“Because the dynamic of power and desire is so difficult to parse, teacher-student affairs have captured the minds of writers, among them David Mamet (Oleanna), Jonathan Franzen (The Corrections), Philip Roth (The Dying Animal), Christopher Isherwood (A Single Man), J. M. Coetzee (Disgrace), Zoë Heller (Notes on a Scandal), and Susan Choi (My Education). The prospect of Robert Stone, winner of a National Book Award and a two-time finalist for the Pulitzer Prize, adding his name to this list is appealing. What fearless take will the author of such muscularly bleak novels as Dog Soldiers and Damascus Gate, now a sage at 76, offer on our modern response to the intellectual/erotic dichotomy of the teacher and the prize student?”—
I’ve never understood the continued fascination with this — I tend to veer away from books featuring this plot device, although I did attempt Susan Choi’s My Education since it seemed like a new take on it.
“[T]his is where the film consistently skips a step, jumping from initial attraction to romantic culmination without bothering with all that boring stuff about, you know, actually falling in love. It’s like jumping from the first scene of When Harry Met Sally (or, again, almost any other romantic comedy you could name) straight to the last.”—
“I also think that suggesting that a class of works isn’t worth investment is a way of denying that work accountability for its quality and its politics–it’s the flip side of the defense mounted by superfans of movies, television, or video games when they’re uncomfortable with a critique that complicates their love of a product, the cry that “it’s just a movie/TV show/video game.”—Why I Care So Much About Mass Culture, Including Superhero Movies | ThinkProgress
“The evasion of disputes is a defining tactic of smarm. Smarm, whether political or literary, insists that the audience accept the priors it has been given. Debate begins where the important parts of the debate have ended.”—On Smarm, by Tom Scocca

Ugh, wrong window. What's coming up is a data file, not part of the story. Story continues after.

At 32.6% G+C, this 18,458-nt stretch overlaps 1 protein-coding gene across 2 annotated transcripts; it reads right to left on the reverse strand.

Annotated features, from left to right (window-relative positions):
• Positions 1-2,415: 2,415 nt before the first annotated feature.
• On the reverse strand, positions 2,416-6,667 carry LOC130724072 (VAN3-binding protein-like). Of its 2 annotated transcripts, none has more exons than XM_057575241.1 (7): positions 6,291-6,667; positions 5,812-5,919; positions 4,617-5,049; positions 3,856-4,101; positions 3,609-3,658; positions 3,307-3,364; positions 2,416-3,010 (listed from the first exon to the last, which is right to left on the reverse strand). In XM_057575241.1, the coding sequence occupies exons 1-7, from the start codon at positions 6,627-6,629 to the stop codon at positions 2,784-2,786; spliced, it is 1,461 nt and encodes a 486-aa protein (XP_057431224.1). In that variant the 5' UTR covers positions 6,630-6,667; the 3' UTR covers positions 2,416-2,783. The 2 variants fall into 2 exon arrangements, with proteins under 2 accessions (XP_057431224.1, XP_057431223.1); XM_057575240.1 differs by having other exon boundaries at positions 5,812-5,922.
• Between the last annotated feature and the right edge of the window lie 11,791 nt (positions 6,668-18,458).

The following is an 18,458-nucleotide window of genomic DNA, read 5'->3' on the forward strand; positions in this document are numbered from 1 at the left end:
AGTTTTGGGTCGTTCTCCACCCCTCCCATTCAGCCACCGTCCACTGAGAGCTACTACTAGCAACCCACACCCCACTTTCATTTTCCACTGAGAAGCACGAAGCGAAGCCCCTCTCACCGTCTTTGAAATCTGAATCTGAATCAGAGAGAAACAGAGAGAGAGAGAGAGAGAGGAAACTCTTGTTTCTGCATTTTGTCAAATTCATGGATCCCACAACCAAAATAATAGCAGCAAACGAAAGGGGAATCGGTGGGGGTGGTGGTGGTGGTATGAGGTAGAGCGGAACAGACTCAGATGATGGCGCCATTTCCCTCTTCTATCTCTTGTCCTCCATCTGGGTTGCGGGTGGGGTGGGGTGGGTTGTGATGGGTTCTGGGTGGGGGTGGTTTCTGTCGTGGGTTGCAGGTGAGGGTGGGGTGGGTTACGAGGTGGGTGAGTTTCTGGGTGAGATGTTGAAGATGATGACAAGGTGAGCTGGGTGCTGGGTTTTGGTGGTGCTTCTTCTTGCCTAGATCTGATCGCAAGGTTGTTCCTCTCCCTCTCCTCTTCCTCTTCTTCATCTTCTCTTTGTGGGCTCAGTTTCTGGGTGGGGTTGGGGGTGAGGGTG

Using sources including the Treasures of the Film Archives, an international registry maintained by the International Federation of Film Archives, and conversations with American film archivists, Pierce determined that 1,575 of the 10,919 movies produced during the silent period still survive today in their complete, original form (on 35mm film), 1,174 exist as foreign releases or in lower-quality formats like 28mm or 16mm film, and 562 exist as fragmentary or abridged edits of the original features. 70 percent of those silent movies are gone forever.
The thing that makes any “black movie” good is exactly the same thing that unmakes the “black movie” as a useful construct: A good “black movie” is a film that recognizes black people as humans — not symbols or vehicles for white enlightenment or redemption — and reminds us that it’s the mainstream movie industry that doesn’t get it, not audiences.
“[I]f the people who are recruited to the newsroom because they add perspectives that might otherwise be overlooked are also taught that they should leave their politics at the door, or think like professional journalists rather than representatives or their community, or privilege something called “news values” over the priorities they had when they decided to become journalists, then these people are being given a fatally mixed message, if you see what I mean. They are valued for the perspective they bring, and then told that they should transcend that perspective.”—A News Organization That Rejects the View From Nowhere - Conor Friedersdorf - The Atlantic